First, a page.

I’d like to address something that’s been bugging me. Why exactly do we have the Electoral College? If the US is bothering to take everyone’s votes to make a popular vote, then why not just use that? How it works now is extremely unfair. Take for example, a large state like California. If 51 percent of the people there voted Republican and 49 percent voted Democrat, than the entire state would be counted as a Republican victory, completely negating all of the votes of the democrats in that state. And to top it off, the actual electoral college doesn’t even have to vote for who their state says they are pledged to. “21 states still do not require their members of the Electoral College to vote for their party's designated candidate.” (http://www.fairvote.org/faithless_electors)
We are able to vote for any of the parties (two, sadly) that we want, but our representatives have the free will to do whatever they want, regardless of what we vote. Why is this? What reason is this useless barrier in place? It’s a remainder from the very first election, in which the founding fathers didn’t believe that everyone was informed enough to vote correctly. “The framers of the Constitution didn’t trust direct democracy.” (http://www.factcheck.org/2008/02/the-reason-for-the-electoral-college/) Sure, George Washington turned out to be fine and dandy, but what about now? Right now the popular vote can be different from who actually becomes president, which is absurd. Just because of a bunch of Republicans in Texas are the way they are doesn’t make a Democrat’s vote any less valid. It’s absurd.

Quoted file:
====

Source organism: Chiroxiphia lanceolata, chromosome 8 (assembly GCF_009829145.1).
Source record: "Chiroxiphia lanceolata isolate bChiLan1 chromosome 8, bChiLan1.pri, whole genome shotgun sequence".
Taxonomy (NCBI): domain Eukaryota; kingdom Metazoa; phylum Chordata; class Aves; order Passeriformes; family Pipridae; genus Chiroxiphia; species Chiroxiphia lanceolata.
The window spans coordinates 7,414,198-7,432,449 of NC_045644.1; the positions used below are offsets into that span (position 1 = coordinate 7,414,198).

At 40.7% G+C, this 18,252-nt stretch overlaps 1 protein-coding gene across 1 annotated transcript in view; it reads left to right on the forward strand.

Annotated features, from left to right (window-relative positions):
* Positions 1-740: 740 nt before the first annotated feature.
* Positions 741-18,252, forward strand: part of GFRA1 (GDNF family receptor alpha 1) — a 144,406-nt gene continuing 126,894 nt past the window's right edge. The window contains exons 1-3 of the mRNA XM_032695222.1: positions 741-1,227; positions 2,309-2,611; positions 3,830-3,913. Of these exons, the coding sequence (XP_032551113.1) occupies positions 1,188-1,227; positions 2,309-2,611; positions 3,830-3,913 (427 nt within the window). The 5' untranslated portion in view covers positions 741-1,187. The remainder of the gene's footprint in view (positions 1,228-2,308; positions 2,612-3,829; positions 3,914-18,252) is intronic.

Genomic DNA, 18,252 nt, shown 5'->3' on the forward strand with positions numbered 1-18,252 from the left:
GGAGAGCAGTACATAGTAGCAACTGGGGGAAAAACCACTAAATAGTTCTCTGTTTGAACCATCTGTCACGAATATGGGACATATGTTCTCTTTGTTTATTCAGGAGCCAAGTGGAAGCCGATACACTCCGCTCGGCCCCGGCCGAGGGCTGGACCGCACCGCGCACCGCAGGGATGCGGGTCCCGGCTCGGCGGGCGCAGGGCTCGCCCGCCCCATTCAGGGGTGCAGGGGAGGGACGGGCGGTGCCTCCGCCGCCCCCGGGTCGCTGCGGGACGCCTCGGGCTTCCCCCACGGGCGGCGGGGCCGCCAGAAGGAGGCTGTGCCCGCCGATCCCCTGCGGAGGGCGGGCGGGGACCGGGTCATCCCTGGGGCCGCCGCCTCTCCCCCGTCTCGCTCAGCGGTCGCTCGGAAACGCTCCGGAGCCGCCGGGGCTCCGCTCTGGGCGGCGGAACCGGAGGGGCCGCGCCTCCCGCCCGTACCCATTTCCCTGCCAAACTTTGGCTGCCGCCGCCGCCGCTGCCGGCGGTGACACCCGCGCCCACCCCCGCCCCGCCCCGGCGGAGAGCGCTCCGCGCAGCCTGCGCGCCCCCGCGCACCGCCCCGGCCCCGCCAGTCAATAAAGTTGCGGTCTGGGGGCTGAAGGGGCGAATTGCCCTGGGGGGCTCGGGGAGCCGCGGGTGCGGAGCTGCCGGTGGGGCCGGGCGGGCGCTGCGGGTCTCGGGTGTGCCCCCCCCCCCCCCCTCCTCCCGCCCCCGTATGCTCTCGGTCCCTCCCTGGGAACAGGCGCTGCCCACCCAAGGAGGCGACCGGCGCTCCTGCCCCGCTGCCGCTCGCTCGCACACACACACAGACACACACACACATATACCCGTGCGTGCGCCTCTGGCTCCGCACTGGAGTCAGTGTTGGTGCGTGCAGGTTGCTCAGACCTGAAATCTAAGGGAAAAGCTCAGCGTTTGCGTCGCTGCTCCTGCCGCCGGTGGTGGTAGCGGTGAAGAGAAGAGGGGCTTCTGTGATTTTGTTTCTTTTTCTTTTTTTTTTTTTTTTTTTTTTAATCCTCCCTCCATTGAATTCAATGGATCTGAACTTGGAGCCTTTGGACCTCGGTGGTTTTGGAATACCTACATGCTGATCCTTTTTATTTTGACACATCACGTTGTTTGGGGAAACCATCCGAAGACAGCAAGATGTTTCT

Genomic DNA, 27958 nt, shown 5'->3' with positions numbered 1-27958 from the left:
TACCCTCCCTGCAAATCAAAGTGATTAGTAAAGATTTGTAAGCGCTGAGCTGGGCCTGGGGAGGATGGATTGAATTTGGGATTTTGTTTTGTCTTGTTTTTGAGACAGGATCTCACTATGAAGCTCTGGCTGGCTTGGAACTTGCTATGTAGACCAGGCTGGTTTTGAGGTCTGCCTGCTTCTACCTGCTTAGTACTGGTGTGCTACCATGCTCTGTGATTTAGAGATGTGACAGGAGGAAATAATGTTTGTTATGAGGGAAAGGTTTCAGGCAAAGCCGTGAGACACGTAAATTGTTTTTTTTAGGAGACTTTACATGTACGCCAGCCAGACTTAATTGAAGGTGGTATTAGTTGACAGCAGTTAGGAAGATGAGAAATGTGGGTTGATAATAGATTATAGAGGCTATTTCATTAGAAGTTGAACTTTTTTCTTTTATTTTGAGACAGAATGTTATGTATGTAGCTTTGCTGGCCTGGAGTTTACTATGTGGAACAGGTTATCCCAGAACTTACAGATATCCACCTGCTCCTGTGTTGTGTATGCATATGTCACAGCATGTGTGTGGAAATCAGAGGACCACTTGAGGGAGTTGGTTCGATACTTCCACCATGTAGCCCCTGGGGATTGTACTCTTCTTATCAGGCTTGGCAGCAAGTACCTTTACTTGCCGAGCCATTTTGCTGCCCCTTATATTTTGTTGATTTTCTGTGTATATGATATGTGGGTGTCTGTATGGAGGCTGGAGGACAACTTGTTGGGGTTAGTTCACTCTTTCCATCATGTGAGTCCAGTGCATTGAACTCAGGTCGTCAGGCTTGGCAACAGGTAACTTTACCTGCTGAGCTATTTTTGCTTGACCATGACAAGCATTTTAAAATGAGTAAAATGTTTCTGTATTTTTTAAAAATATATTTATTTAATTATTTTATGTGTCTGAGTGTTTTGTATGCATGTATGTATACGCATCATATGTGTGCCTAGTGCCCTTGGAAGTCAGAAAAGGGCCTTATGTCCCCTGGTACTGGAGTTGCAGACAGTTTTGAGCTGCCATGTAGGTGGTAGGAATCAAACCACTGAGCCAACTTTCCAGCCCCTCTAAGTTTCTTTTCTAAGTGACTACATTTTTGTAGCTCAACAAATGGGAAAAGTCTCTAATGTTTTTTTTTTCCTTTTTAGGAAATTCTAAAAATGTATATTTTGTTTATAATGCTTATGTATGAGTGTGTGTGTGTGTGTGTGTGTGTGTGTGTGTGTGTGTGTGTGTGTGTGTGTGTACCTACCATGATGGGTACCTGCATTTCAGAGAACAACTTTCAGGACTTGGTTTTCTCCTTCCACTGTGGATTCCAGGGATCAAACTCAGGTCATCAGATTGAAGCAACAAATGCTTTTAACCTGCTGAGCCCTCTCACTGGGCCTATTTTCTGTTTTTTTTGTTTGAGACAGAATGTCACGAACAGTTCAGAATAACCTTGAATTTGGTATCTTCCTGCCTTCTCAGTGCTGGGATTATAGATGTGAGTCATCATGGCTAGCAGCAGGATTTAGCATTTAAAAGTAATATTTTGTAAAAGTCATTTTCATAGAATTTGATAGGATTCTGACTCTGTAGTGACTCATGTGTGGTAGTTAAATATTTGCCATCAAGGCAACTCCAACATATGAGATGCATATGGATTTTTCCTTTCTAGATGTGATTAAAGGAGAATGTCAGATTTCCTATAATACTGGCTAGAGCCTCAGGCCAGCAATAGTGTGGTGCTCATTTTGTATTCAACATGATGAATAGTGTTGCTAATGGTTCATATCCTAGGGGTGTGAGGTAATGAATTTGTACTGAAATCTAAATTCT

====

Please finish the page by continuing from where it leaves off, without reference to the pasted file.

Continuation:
The system is extremely dated, and most people seem to be opposed to the system “Gallup polls from 1944 to 2004 indicate that the majority of the public would like to see the Electoral College abolished” (http://news.stanford.edu/2012/08/20/rakove-electoral-college-082012/) It’s only a matter of time until this causes a problem in the election process, and it should be rectified immediately.